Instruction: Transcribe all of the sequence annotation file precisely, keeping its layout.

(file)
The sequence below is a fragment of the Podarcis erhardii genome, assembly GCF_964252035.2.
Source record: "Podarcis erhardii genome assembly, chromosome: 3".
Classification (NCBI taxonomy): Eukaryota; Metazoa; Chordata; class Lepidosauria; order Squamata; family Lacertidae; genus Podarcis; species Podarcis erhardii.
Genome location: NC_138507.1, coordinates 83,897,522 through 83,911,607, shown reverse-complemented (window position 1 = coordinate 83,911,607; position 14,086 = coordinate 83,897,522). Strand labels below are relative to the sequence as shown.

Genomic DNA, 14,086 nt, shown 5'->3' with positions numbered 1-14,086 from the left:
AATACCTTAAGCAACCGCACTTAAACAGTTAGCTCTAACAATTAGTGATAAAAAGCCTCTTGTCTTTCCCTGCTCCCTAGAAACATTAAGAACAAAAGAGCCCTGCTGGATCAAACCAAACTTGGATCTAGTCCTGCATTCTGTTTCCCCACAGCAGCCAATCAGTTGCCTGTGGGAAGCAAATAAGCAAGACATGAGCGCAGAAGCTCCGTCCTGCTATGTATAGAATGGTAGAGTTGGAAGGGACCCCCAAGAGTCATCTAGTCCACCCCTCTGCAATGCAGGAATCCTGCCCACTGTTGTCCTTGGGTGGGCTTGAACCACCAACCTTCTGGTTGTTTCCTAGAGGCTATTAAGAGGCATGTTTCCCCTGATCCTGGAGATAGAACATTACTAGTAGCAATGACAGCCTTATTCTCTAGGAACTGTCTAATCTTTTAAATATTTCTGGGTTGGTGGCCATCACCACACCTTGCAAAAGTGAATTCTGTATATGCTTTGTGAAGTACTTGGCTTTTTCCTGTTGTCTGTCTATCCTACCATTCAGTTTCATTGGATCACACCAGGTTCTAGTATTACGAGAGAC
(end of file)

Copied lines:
The sequence below is a fragment of the Podarcis erhardii genome, assembly GCF_964252035.2.
Source record: "Podarcis erhardii genome assembly, chromosome: 3".
Classification (NCBI taxonomy): Eukaryota; Metazoa; Chordata; class Lepidosauria; order Squamata; family Lacertidae; genus Podarcis; species Podarcis erhardii.
Genome location: NC_138507.1, coordinates 83,897,522 through 83,911,607, shown reverse-complemented (window position 1 = coordinate 83,911,607; position 14,086 = coordinate 83,897,522). Strand labels below are relative to the sequence as shown.

Genomic DNA, 14,086 nt, shown 5'->3' with positions numbered 1-14,086 from the left:
AATACCTTAAGCAACCGCACTTAAACAGTTAGCTCTAACAATTAGTGATAAAAAGCCTCTTGTCTTTCCCTGCTCCCTAGAAACATTAAGAACAAAAGAGCCCTGCTGGATCAAACCAAACTTGGATCTAGTCCTGCATTCTGTTTCCCCACAGCAGCCAATCAGTTGCCTGTGGGAAGCAAATAAGCAAGACATGAGCGCAGAAGCTCCGTCCTGCTATGTATAGAATGGTAGAGTTGGAAGGGACCCCCAAGAGTCATCTAGTCCACCCCTCTGCAATGCAGGAATCCTGCCCACTGTTGTCCTTGGGTGGGCTTGAACCACCAACCTTCTGGTTGTTTCCTAGAGGCTATTAAGAGGCATGTTTCCCCTGATCCTGGAGATAGAACATTACTAGTAGCAATGACAGCCTTATTCTCTAGGAACTGTCTAATCTTTTAAATATTTCTGGGTTGGTGGCCATCACCACACCTTGCAAAAGTGAATTCTGTATATGCTTTGTGAAGTACTTGGCTTTTTCCTGTTGTCTGTCTATCCTACCATTCAGTTTCATTGGATCACACCAGGTTCTAGTATTACGAGAGAC